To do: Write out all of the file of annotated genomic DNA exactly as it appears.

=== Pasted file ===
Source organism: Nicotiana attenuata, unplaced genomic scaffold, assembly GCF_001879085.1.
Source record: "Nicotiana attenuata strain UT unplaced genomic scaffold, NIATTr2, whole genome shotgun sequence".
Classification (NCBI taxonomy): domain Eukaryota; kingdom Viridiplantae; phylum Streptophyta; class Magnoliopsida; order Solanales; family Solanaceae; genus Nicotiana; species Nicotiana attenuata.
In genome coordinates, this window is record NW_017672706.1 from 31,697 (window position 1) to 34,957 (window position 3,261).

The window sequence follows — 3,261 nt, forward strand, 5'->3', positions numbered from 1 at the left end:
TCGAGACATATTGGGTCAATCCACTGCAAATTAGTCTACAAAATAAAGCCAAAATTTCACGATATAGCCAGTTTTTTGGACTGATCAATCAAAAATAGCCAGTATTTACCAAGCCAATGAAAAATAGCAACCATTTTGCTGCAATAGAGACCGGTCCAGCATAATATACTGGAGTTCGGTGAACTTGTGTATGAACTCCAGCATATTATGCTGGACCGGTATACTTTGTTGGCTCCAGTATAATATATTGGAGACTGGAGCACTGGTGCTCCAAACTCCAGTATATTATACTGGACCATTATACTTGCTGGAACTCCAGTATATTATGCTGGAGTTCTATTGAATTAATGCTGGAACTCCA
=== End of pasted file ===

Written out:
Source organism: Nicotiana attenuata, unplaced genomic scaffold, assembly GCF_001879085.1.
Source record: "Nicotiana attenuata strain UT unplaced genomic scaffold, NIATTr2, whole genome shotgun sequence".
Classification (NCBI taxonomy): domain Eukaryota; kingdom Viridiplantae; phylum Streptophyta; class Magnoliopsida; order Solanales; family Solanaceae; genus Nicotiana; species Nicotiana attenuata.
In genome coordinates, this window is record NW_017672706.1 from 31,697 (window position 1) to 34,957 (window position 3,261).

The window sequence follows — 3,261 nt, forward strand, 5'->3', positions numbered from 1 at the left end:
TCGAGACATATTGGGTCAATCCACTGCAAATTAGTCTACAAAATAAAGCCAAAATTTCACGATATAGCCAGTTTTTTGGACTGATCAATCAAAAATAGCCAGTATTTACCAAGCCAATGAAAAATAGCAACCATTTTGCTGCAATAGAGACCGGTCCAGCATAATATACTGGAGTTCGGTGAACTTGTGTATGAACTCCAGCATATTATGCTGGACCGGTATACTTTGTTGGCTCCAGTATAATATATTGGAGACTGGAGCACTGGTGCTCCAAACTCCAGTATATTATACTGGACCATTATACTTGCTGGAACTCCAGTATATTATGCTGGAGTTCTATTGAATTAATGCTGGAACTCCA